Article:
5 misconceptions about online education

Institutional strategy relies on nuance behind common assumptions

Topics: Academic Affairs, Online Course Quality, Online Education, Online Strategies

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Colin KoproskeColin Koproske, Senior Consultant

Academic leaders often find themselves situated between two wildly different sets of assumptions regarding online learning. The first set, harbored most frequently by skeptical faculty, rests on the concern that online learning is intrinsically less effective than face-to-face education but requires more time and effort from instructors. The second set of assumptions, often shared among enthusiastic board members, rests on the idea that online learning is revolutionary—opening high-quality education to millions of new students around the world at only a fraction of the cost of a face-to-face experience.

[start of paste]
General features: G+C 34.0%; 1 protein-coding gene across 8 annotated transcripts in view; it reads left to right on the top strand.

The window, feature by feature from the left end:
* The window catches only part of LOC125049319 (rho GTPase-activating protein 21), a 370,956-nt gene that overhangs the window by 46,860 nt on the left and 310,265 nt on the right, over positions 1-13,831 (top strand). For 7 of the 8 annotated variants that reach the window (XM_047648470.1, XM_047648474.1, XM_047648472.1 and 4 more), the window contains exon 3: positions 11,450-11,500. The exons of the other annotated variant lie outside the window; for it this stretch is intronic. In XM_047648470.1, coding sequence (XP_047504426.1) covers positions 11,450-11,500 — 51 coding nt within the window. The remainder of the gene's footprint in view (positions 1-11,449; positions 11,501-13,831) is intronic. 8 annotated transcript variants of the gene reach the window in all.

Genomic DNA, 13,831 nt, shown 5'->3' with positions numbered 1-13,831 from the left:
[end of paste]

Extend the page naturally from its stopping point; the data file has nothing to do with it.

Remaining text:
Resolving the tension between these polar extremes is the first step in moving the campus conversation beyond semantic debates and toward a productive conversation about not just whether, but how your institution will move instruction online.